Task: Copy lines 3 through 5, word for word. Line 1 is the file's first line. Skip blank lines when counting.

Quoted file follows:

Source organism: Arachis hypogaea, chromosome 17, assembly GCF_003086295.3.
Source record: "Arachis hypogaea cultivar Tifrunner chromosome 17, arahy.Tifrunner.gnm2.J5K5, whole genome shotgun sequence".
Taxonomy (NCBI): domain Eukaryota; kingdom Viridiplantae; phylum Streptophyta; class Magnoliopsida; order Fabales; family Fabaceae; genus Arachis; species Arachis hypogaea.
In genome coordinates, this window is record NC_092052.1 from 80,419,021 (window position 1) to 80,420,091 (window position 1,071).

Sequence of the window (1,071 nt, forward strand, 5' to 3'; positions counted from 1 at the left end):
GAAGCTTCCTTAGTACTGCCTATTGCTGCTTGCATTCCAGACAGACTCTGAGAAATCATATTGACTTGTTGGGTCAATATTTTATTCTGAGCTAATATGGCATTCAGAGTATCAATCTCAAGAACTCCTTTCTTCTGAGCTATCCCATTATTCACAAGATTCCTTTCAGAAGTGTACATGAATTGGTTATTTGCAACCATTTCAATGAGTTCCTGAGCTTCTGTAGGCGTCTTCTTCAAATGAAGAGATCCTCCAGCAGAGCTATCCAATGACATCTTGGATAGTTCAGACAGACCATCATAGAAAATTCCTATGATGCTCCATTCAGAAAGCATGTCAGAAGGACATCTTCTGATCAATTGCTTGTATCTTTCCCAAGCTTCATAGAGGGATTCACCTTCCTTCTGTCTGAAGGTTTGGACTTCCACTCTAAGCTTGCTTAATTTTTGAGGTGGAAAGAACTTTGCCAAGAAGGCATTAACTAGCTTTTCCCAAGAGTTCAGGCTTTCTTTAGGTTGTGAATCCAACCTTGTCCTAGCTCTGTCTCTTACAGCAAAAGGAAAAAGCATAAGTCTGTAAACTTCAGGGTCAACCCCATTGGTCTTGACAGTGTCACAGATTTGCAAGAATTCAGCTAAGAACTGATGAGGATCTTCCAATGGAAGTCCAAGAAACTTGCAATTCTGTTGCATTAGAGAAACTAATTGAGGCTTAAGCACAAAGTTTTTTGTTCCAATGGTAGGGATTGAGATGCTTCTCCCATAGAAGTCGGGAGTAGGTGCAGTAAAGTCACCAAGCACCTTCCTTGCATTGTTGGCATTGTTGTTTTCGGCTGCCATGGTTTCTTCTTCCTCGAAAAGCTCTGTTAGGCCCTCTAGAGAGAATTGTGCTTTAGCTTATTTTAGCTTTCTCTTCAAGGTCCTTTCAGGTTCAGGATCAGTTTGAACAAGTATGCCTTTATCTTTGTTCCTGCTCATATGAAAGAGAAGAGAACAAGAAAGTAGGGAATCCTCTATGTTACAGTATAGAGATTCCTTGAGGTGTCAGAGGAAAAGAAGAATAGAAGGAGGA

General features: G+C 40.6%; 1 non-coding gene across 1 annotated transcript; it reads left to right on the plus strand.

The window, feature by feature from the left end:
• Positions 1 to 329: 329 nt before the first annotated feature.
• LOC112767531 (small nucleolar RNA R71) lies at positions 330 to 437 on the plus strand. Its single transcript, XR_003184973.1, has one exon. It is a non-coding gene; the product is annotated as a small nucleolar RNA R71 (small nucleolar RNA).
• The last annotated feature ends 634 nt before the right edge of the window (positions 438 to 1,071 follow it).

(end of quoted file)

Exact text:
Taxonomy (NCBI): domain Eukaryota; kingdom Viridiplantae; phylum Streptophyta; class Magnoliopsida; order Fabales; family Fabaceae; genus Arachis; species Arachis hypogaea.
In genome coordinates, this window is record NC_092052.1 from 80,419,021 (window position 1) to 80,420,091 (window position 1,071).

Sequence of the window (1,071 nt, forward strand, 5' to 3'; positions counted from 1 at the left end):